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Your location>Home>Publications>PeaceWays>Spring 2012

   
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Healing and Rebuilding Our Communities – Rwanda
Theoneste Bizimana, Coordinator, HROC-Rwanda

The Healing and Rebuilding Our Community (HROC) program started in 2003, some years after the war and genocide of 1994. Though there was security in the country, people were still suffering from the consequences of war and genocide including psychological trauma, loneliness, and helplessness. Many people still feared each other. There was no trust in the community, especially between the Tutsi and the Hutu. Trauma among the Tutsi, the survivors of genocide, was characterized by much anger, depression, hopelessness, and mistrust. One the other side, the Hutu were afraid, shameful, angry, guilty, anxious, and suspicious.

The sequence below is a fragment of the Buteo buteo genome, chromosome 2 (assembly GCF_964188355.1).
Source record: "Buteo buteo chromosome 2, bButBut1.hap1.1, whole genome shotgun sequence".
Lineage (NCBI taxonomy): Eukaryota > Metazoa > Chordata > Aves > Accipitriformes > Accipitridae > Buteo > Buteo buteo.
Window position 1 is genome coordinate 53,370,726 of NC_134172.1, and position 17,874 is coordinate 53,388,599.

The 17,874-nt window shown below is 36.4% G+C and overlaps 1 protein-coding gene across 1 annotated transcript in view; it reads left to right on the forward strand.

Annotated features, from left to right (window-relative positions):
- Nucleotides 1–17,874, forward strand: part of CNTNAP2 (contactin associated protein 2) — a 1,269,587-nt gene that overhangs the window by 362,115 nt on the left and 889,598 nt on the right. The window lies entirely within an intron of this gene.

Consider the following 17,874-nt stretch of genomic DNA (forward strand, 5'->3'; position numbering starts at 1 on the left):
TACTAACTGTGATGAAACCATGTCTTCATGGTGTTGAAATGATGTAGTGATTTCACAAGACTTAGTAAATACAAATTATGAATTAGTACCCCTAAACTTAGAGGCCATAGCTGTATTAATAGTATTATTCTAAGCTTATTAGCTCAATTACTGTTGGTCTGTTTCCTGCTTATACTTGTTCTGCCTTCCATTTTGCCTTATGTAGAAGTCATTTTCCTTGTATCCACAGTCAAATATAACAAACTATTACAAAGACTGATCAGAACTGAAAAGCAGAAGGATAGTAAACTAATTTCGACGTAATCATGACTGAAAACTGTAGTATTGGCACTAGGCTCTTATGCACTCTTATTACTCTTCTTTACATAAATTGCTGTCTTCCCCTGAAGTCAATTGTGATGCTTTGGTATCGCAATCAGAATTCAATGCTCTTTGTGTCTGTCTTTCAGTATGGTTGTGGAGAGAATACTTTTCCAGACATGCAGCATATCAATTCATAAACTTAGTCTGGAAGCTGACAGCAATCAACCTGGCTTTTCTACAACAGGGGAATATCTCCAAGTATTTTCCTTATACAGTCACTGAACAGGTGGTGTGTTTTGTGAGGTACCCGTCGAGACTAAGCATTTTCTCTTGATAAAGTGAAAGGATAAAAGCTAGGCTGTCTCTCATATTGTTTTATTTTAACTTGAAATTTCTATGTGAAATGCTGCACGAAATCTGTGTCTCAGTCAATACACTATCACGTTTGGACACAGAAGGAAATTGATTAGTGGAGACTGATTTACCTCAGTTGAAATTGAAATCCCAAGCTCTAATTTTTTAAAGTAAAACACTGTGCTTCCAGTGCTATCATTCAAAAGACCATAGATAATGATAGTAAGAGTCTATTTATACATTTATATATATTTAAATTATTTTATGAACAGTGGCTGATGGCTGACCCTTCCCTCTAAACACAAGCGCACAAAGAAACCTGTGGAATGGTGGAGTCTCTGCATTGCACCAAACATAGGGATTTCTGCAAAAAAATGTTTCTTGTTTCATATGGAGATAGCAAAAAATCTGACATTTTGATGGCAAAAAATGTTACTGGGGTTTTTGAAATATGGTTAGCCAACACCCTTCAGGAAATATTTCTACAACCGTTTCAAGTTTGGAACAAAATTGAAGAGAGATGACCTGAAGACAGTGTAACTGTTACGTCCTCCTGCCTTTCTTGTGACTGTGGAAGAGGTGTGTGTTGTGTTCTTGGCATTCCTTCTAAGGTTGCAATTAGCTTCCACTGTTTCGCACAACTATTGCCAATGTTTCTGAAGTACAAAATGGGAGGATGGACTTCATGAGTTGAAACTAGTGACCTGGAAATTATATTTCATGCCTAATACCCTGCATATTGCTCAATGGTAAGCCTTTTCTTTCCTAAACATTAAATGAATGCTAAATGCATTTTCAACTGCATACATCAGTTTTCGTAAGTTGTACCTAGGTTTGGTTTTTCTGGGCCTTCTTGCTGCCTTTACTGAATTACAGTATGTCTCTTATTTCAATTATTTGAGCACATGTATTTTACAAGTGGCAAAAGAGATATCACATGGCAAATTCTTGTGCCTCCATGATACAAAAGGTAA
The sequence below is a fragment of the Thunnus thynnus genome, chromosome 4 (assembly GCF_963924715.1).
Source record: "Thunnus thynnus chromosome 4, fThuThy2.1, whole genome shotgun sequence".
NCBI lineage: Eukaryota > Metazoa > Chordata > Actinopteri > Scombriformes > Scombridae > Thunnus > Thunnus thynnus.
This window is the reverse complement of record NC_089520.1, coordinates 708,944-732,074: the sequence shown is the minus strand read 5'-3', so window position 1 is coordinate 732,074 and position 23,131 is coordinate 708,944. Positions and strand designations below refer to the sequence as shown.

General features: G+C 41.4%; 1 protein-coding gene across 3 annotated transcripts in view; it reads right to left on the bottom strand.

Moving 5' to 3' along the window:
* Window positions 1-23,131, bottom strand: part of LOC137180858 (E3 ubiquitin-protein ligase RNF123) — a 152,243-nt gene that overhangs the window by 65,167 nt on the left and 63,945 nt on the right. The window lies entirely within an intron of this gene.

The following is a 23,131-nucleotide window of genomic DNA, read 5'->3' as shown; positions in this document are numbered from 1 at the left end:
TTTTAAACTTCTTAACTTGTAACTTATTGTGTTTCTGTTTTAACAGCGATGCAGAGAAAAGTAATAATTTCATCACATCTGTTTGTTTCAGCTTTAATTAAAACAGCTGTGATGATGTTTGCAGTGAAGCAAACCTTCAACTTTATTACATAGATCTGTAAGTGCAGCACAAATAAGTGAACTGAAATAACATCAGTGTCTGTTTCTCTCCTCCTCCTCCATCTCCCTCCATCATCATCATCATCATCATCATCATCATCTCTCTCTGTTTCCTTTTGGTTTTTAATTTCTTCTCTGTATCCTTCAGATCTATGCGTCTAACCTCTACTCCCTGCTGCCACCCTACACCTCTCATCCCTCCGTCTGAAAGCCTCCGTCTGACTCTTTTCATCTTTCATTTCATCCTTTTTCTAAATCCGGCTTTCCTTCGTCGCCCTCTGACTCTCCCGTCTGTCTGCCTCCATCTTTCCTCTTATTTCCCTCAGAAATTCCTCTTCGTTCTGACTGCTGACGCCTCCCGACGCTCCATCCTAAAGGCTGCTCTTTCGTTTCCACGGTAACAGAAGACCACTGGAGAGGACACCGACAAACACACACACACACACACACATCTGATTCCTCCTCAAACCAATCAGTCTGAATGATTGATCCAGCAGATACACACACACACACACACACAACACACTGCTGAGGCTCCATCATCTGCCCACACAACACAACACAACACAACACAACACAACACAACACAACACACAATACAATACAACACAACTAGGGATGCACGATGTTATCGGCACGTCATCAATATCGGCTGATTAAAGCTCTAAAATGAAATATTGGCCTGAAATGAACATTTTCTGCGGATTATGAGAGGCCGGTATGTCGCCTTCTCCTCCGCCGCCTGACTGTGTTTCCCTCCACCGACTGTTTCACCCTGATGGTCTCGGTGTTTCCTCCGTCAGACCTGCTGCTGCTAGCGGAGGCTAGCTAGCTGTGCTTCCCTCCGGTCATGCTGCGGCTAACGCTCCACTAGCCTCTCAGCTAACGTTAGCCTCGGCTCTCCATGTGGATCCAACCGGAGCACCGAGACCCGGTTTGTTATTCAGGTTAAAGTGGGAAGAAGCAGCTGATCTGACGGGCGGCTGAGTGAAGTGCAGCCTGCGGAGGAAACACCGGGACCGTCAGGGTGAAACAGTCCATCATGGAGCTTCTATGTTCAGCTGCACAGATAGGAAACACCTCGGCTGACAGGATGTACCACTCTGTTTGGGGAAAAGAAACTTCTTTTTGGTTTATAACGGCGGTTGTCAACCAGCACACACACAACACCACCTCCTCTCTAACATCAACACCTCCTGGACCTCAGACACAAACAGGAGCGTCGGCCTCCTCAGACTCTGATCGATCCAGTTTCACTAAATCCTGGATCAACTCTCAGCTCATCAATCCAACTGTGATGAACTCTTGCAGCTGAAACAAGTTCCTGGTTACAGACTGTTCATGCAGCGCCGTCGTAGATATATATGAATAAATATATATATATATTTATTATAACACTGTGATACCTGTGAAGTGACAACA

The situation became worse when the government started releasing people who were accused of participating in the killings of their brothers and sisters. More than a hundred thousand, mostly men, were imprisoned accused of participating in the 1994 genocide. The reports said that with the normal justice, the trials of these cases would have taken more than two hundred years. As a response to this huge challenge that the government was facing, traditional justice, called gacaca, was adopted. Gacaca means “grass” where community wise men use traditional ways to resolve conflicts. People in conflict are brought together in a community meeting. All people sit on the grass under trees. AGLI supported Alternative to Violence Project (AVP-Rwanda) as it conducted more than one hundred three-day AVP workshops with the gacaca judges.

When the prisoners started coming back to the community to be tried at the gacaca courts, most of them were afraid of their neighbors. Great hatred and much trauma existed in both survivors and released prisoners. To have a sustainable peace in Rwanda at that time, deeper healing of psychological trauma and community rebuilding were needed.